Teach Your Kids to Serve Others with Operation Christmas Child

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Happy Boys with OCC Shoeboxes

There are only 57 days until Christmas.

If your kids are like most, they’ve already given some thought to what they’d like to see under the tree.

But have they thought about what they’d like to give?

It’s an important question to ask. The natural tendency to focus on presents can make it challenging for kids to remember and understand that the season revolves around a Savior who said “It is more blessed to give than to receive” (Acts 20:35).

Focus and VeggieTales Help Teach Children About Unconditional Love

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Family on Sofa

VeggieTales’ “Beauty and the Beet” debuted last week, and Focus is coming alongside “Bob the Tomato” and “Larry the Cucumber” to help parents teach their kids a lesson in unconditional love.

Amidst the usual vegetable hijinks, jokes, and a new Silly Song, children will see how Mirabelle, the lead singer of her family’s up-and-coming band, chooses to show love and kindness to Mr. Beet, the grumpy manager of the run-down resort where they’re stuck.

Entertainment with a purpose

Since its start in 1993, VeggieTales has lived up to its theme song’s promise: “there’s never-ever-ever-ever-ever been a show like VeggieTales!” Not only do the fun stories appeal to both children and parents, they impart meaningful life lessons and Biblical values to viewers young and old alike.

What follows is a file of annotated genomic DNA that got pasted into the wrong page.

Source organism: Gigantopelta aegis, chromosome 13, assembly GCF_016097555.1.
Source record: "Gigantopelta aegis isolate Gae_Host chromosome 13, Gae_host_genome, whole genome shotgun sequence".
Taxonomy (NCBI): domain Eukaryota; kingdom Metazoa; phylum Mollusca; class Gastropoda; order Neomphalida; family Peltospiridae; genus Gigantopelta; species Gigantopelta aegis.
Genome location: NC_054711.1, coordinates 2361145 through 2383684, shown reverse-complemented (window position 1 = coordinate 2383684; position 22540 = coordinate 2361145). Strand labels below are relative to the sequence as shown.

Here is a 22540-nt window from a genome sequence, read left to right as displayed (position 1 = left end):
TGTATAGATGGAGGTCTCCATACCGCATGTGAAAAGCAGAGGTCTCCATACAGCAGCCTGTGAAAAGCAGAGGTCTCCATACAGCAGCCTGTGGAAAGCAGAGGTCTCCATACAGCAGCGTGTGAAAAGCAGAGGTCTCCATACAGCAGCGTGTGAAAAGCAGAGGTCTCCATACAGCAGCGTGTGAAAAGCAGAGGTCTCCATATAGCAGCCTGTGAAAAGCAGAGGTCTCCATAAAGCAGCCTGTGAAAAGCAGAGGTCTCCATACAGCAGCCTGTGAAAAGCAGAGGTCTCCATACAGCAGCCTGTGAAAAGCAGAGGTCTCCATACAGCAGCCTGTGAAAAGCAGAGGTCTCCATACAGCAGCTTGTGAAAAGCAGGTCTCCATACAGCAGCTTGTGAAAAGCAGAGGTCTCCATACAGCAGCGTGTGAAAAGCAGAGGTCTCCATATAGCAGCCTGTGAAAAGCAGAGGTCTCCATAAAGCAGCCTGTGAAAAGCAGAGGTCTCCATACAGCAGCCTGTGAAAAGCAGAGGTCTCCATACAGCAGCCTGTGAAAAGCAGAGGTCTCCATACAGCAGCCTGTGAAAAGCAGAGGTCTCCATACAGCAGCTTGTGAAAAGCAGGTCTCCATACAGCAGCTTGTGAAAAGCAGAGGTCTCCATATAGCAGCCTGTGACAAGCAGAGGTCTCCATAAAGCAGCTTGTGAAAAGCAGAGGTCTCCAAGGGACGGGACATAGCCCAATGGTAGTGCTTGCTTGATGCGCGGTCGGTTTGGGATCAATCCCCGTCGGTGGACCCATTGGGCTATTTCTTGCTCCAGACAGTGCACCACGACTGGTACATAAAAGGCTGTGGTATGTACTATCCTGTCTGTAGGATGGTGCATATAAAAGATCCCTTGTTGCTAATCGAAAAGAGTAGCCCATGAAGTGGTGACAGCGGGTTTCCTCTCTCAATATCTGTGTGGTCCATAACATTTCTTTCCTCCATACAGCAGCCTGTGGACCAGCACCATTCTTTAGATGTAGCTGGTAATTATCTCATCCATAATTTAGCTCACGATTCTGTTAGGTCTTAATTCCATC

A Visit with Franklin Graham

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Man alone on a beach

Do you struggle wondering if you measure up as a parent?

Perhaps you see other families from the outside, and it’s like watching a highlight reel. Their children don’t squabble, the parents never have a disagreement, and life seems perfect.

But is it really?

Every family has its challenges.

Just ask Franklin Graham, the son of Billy and Ruth Graham.

If the Lord would bless any family with model children, it would be the Grahams, right?

Helping Overly-Connected Kids Live in the Real World

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contected teens

Our children live in a screen-driven world.

In some ways, it’s been this way for a long time. Since the 1950s, television and children have gone together like cereal and milk.

Who doesn’t remember Saturday morning cartoons?

The advent of video games and the proliferation of smart phones and tablets in the past decade have only served to add to a child’s “screen time.” Walk through a mall or an airport and you’ll see that many children seem perpetually “connected” to an electronic device.

The Hardest Peace

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Kara and Jason Tippetts

I can’t remember the sound of my mom’s voice.

That’s because she died of cancer when I was just 9 years old. It was a blow, of course, the security of my entire world shattered in an instant. The tragedy was made even worse because nobody told me my mom was so ill.

How do you explain to a young child that his mother is dying of cancer?